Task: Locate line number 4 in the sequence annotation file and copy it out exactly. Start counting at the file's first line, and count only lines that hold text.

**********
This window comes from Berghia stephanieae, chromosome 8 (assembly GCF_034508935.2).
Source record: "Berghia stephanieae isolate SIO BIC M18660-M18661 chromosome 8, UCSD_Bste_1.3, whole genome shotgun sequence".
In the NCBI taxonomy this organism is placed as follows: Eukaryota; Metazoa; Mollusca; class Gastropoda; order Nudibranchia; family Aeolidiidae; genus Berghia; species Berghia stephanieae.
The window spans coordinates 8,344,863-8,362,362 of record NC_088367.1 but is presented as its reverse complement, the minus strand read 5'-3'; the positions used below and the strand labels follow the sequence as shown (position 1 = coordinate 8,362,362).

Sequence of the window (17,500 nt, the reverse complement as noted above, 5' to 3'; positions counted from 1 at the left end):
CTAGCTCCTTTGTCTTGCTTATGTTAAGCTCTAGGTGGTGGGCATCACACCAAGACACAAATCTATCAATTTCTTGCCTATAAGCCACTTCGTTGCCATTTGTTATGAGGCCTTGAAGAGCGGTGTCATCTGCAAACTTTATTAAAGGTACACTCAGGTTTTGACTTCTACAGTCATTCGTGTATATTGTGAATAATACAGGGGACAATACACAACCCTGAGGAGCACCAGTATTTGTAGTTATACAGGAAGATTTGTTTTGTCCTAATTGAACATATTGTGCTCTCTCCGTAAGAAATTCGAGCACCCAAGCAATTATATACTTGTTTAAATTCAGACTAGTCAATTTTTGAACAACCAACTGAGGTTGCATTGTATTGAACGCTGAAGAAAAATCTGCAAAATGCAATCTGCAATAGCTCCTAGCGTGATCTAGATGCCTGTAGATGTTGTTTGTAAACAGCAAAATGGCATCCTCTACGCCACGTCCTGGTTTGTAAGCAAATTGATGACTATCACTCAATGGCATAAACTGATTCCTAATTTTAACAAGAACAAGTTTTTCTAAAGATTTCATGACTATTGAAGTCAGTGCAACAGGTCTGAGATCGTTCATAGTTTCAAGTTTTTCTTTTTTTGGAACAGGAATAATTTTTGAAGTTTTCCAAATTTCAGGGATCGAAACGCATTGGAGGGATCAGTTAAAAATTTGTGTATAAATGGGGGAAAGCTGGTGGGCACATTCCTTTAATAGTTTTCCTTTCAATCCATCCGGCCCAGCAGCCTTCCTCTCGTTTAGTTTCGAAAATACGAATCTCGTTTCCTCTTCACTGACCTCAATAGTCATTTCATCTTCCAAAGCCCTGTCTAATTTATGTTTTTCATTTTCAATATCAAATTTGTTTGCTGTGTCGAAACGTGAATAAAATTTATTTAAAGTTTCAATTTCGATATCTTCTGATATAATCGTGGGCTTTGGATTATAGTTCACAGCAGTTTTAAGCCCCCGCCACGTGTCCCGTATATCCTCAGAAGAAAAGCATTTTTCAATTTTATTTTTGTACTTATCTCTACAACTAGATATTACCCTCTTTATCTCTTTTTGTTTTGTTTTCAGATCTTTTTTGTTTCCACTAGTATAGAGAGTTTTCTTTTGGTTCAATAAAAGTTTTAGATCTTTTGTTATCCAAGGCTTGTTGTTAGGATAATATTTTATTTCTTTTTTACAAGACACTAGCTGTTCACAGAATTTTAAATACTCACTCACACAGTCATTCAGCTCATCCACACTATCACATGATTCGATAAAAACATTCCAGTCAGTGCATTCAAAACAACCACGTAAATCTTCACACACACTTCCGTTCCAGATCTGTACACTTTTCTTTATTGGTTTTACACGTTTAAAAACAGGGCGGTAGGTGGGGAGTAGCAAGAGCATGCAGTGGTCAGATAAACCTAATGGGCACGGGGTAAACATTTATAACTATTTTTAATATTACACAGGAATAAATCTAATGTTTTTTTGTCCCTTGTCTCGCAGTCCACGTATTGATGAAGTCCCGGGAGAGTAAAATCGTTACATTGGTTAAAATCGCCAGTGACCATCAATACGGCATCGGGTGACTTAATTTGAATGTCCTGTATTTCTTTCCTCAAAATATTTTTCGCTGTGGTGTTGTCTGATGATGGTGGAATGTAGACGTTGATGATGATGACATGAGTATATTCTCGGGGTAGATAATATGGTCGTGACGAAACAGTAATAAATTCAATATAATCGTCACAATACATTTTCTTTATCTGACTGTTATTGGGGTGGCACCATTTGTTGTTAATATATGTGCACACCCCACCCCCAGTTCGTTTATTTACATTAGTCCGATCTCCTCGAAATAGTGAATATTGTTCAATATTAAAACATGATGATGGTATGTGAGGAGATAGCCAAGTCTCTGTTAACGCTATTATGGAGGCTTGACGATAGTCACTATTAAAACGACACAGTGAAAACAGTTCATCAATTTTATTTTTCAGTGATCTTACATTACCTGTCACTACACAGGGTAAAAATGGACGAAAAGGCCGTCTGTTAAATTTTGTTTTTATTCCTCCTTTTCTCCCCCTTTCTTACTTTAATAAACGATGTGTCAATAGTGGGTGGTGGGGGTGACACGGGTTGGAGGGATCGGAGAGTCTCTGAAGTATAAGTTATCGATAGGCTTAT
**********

The window spans coordinates 8,344,863-8,362,362 of record NC_088367.1 but is presented as its reverse complement, the minus strand read 5'-3'; the positions used below and the strand labels follow the sequence as shown (position 1 = coordinate 8,362,362).